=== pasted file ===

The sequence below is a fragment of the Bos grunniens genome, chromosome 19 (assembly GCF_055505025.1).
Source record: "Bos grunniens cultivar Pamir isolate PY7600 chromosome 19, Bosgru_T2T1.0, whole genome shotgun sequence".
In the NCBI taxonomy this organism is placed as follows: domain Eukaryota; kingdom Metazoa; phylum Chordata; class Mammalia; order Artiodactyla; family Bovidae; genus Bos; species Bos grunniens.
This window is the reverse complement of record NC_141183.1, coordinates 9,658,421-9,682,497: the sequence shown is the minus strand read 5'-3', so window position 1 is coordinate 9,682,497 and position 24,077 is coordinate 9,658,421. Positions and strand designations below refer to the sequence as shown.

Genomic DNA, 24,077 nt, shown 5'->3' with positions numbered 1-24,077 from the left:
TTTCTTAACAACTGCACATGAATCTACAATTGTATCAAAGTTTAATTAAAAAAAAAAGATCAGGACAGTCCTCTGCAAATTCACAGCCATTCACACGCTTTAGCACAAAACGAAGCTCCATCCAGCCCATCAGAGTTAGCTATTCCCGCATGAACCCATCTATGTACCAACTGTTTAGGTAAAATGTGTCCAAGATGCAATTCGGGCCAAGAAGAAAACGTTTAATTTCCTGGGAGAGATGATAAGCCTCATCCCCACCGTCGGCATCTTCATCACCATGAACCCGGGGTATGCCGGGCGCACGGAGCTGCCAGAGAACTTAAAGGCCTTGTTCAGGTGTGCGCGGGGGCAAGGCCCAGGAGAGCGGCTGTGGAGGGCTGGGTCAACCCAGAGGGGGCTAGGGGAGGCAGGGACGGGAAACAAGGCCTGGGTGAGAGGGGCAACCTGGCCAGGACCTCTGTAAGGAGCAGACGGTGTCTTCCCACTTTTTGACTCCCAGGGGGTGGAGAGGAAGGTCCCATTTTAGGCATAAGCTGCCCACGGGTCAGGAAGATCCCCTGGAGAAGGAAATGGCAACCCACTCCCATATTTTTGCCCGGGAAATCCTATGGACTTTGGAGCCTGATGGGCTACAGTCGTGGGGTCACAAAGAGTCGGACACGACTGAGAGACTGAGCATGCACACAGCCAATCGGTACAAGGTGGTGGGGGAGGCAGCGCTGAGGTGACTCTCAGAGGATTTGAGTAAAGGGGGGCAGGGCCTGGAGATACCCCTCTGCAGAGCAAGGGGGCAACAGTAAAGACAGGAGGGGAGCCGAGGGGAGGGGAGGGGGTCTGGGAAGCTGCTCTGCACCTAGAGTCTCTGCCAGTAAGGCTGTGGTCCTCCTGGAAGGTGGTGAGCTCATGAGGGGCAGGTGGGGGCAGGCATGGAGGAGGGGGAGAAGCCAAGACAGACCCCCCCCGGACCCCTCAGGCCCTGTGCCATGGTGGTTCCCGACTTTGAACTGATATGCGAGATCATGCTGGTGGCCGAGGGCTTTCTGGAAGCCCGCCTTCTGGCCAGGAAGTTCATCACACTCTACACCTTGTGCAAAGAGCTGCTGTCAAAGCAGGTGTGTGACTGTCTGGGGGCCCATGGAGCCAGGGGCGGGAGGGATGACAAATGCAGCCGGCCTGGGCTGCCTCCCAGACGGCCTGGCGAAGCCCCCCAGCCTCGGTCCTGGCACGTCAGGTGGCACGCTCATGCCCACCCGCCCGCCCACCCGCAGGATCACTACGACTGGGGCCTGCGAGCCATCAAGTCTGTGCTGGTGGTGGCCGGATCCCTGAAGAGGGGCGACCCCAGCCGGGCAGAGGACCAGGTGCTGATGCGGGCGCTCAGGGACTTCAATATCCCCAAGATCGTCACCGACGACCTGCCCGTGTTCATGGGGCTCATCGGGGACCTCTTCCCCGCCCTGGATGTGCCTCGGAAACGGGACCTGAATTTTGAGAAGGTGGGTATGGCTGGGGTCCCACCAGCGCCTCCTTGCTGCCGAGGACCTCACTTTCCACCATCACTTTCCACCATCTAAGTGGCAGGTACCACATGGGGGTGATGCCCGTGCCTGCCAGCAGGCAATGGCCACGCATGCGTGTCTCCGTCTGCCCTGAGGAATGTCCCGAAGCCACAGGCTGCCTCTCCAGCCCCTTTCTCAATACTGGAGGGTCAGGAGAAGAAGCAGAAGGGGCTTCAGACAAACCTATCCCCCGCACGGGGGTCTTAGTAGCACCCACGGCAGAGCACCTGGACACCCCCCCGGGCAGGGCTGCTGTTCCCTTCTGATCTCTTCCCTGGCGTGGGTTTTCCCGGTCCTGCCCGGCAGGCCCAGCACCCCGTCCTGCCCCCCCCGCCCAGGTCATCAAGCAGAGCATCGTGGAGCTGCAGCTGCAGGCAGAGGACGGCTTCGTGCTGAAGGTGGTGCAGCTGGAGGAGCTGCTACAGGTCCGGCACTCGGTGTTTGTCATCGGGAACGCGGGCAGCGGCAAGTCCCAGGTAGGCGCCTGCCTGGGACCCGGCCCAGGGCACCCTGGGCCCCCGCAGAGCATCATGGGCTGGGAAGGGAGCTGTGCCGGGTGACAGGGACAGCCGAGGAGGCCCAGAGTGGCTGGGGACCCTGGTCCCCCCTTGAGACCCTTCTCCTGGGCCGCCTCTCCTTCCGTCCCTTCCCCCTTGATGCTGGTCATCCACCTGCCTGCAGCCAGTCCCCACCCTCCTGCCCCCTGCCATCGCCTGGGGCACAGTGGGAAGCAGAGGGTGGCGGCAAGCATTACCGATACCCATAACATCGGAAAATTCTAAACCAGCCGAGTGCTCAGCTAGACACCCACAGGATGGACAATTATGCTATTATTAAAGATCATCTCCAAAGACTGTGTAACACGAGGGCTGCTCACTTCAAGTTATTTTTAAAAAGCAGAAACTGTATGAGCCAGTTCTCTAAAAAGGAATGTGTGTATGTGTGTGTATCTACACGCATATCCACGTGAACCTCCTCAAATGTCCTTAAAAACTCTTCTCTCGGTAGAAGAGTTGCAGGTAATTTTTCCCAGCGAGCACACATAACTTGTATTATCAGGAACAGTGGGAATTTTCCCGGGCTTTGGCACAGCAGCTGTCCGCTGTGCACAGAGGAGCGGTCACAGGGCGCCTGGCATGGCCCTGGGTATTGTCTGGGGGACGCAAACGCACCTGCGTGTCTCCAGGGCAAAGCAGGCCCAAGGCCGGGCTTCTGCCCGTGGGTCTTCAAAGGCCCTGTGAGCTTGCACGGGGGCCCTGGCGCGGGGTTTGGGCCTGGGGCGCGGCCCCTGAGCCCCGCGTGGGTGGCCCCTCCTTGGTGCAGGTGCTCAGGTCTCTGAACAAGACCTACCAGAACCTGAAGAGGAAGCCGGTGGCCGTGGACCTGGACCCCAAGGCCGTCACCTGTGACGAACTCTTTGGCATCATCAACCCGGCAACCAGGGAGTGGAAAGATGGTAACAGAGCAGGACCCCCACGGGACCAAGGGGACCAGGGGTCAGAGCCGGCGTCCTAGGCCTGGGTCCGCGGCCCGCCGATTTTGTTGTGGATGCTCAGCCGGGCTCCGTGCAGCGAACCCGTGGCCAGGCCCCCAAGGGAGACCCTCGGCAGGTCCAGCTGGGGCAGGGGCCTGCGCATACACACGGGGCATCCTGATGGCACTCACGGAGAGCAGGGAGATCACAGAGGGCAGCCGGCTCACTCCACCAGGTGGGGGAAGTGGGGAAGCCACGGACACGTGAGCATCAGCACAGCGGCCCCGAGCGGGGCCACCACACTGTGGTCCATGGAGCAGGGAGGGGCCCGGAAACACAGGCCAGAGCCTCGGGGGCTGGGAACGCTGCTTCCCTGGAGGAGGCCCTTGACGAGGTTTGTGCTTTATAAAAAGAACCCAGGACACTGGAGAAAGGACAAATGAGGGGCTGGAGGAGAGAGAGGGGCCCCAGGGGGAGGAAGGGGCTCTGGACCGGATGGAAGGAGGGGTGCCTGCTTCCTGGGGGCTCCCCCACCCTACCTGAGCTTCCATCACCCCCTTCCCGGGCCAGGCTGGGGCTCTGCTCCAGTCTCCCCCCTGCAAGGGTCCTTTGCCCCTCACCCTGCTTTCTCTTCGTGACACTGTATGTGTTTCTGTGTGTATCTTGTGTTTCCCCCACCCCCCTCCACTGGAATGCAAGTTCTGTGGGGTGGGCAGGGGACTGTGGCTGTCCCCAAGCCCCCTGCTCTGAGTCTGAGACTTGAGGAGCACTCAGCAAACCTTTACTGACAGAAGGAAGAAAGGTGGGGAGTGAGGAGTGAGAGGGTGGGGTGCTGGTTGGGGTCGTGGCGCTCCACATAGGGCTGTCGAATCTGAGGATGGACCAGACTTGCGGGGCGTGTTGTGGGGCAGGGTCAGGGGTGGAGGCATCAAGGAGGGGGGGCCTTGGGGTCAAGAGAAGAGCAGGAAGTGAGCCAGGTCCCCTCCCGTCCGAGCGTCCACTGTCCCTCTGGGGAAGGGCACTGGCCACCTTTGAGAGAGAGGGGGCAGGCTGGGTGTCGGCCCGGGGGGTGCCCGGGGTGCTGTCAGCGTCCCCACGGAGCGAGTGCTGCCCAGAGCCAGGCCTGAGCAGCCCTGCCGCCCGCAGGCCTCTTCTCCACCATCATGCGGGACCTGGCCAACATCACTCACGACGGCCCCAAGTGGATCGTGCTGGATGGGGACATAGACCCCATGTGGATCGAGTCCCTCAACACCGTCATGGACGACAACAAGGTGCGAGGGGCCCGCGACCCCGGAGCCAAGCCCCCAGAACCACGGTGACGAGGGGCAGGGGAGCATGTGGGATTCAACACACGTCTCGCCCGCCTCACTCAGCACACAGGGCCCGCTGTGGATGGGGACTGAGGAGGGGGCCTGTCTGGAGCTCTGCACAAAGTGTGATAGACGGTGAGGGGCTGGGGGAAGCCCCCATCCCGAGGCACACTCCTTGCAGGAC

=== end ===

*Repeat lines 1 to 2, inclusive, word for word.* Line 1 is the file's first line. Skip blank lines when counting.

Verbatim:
The sequence below is a fragment of the Bos grunniens genome, chromosome 19 (assembly GCF_055505025.1).
Source record: "Bos grunniens cultivar Pamir isolate PY7600 chromosome 19, Bosgru_T2T1.0, whole genome shotgun sequence".